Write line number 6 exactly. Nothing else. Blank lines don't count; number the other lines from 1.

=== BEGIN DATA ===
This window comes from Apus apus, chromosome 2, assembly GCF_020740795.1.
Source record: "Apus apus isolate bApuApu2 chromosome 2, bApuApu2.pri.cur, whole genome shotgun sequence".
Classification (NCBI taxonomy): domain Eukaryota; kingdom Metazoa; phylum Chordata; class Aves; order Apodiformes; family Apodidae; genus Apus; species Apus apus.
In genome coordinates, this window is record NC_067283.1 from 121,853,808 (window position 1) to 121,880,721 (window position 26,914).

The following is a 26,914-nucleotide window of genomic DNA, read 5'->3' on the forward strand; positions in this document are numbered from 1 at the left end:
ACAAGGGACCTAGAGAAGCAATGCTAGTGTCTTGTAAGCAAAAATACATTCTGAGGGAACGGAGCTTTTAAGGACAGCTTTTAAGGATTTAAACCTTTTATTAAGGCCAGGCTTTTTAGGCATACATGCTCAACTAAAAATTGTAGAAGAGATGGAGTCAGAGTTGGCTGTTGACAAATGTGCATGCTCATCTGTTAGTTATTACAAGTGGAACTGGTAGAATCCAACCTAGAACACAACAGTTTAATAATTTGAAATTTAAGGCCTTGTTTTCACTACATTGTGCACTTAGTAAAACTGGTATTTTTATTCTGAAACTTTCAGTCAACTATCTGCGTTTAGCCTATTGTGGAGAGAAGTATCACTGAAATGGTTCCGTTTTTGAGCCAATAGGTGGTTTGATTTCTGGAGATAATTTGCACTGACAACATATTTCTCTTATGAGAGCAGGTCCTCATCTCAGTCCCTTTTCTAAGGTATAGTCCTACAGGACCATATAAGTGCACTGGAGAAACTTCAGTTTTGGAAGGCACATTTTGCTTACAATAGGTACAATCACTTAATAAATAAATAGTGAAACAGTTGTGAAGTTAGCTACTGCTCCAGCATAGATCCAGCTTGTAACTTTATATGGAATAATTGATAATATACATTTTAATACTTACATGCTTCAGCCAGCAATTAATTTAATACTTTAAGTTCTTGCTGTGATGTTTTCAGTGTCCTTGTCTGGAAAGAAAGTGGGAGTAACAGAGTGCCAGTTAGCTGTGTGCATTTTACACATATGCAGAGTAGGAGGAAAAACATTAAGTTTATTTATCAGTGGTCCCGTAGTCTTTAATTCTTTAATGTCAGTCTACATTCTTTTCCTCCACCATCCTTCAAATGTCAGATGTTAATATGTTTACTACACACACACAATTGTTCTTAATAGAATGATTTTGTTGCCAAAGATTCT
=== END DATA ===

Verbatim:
ACAAGGGACCTAGAGAAGCAATGCTAGTGTCTTGTAAGCAAAAATACATTCTGAGGGAACGGAGCTTTTAAGGACAGCTTTTAAGGATTTAAACCTTTTATTAAGGCCAGGCTTTTTAGGCATACATGCTCAACTAAAAATTGTAGAAGAGATGGAGTCAGAGTTGGCTGTTGACAAATGTGCATGCTCATCTGTTAGTTATTACAAGTGGAACTGGTAGAATCCAACCTAGAACACAACAGTTTAATAATTTGAAATTTAAGGCCTTGTTTTCACTACATTGTGCACTTAGTAAAACTGGTATTTTTATTCTGAAACTTTCAGTCAACTATCTGCGTTTAGCCTATTGTGGAGAGAAGTATCACTGAAATGGTTCCGTTTTTGAGCCAATAGGTGGTTTGATTTCTGGAGATAATTTGCACTGACAACATATTTCTCTTATGAGAGCAGGTCCTCATCTCAGTCCCTTTTCTAAGGTATAGTCCTACAGGACCATATAAGTGCACTGGAGAAACTTCAGTTTTGGAAGGCACATTTTGCTTACAATAGGTACAATCACTTAATAAATAAATAGTGAAACAGTTGTGAAGTTAGCTACTGCTCCAGCATAGATCCAGCTTGTAACTTTATATGGAATAATTGATAATATACATTTTAATACTTACATGCTTCAGCCAGCAATTAATTTAATACTTTAAGTTCTTGCTGTGATGTTTTCAGTGTCCTTGTCTGGAAAGAAAGTGGGAGTAACAGAGTGCCAGTTAGCTGTGTGCATTTTACACATATGCAGAGTAGGAGGAAAAACATTAAGTTTATTTATCAGTGGTCCCGTAGTCTTTAATTCTTTAATGTCAGTCTACATTCTTTTCCTCCACCATCCTTCAAATGTCAGATGTTAATATGTTTACTACACACACACAATTGTTCTTAATAGAATGATTTTGTTGCCAAAGATTCT